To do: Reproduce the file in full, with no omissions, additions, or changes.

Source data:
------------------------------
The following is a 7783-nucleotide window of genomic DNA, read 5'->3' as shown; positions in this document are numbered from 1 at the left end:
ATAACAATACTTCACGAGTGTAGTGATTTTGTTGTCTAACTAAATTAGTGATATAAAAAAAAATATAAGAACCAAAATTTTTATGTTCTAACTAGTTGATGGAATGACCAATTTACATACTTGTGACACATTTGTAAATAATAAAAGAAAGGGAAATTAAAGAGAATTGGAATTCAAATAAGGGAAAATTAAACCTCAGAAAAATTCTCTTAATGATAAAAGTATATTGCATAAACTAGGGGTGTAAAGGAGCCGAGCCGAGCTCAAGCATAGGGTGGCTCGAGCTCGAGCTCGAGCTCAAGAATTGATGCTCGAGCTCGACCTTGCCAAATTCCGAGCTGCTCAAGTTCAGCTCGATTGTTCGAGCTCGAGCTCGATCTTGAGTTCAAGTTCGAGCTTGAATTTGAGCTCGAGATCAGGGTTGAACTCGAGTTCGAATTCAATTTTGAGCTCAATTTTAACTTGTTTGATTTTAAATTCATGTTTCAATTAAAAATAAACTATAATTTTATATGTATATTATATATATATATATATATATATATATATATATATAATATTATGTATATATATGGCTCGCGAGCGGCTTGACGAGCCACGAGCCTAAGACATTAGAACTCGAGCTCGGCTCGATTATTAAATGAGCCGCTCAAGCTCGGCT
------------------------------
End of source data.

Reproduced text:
The following is a 7783-nucleotide window of genomic DNA, read 5'->3' as shown; positions in this document are numbered from 1 at the left end:
ATAACAATACTTCACGAGTGTAGTGATTTTGTTGTCTAACTAAATTAGTGATATAAAAAAAAATATAAGAACCAAAATTTTTATGTTCTAACTAGTTGATGGAATGACCAATTTACATACTTGTGACACATTTGTAAATAATAAAAGAAAGGGAAATTAAAGAGAATTGGAATTCAAATAAGGGAAAATTAAACCTCAGAAAAATTCTCTTAATGATAAAAGTATATTGCATAAACTAGGGGTGTAAAGGAGCCGAGCCGAGCTCAAGCATAGGGTGGCTCGAGCTCGAGCTCGAGCTCAAGAATTGATGCTCGAGCTCGACCTTGCCAAATTCCGAGCTGCTCAAGTTCAGCTCGATTGTTCGAGCTCGAGCTCGATCTTGAGTTCAAGTTCGAGCTTGAATTTGAGCTCGAGATCAGGGTTGAACTCGAGTTCGAATTCAATTTTGAGCTCAATTTTAACTTGTTTGATTTTAAATTCATGTTTCAATTAAAAATAAACTATAATTTTATATGTATATTATATATATATATATATATATATATATATATATATAATATTATGTATATATATGGCTCGCGAGCGGCTTGACGAGCCACGAGCCTAAGACATTAGAACTCGAGCTCGGCTCGATTATTAAATGAGCCGCTCAAGCTCGGCT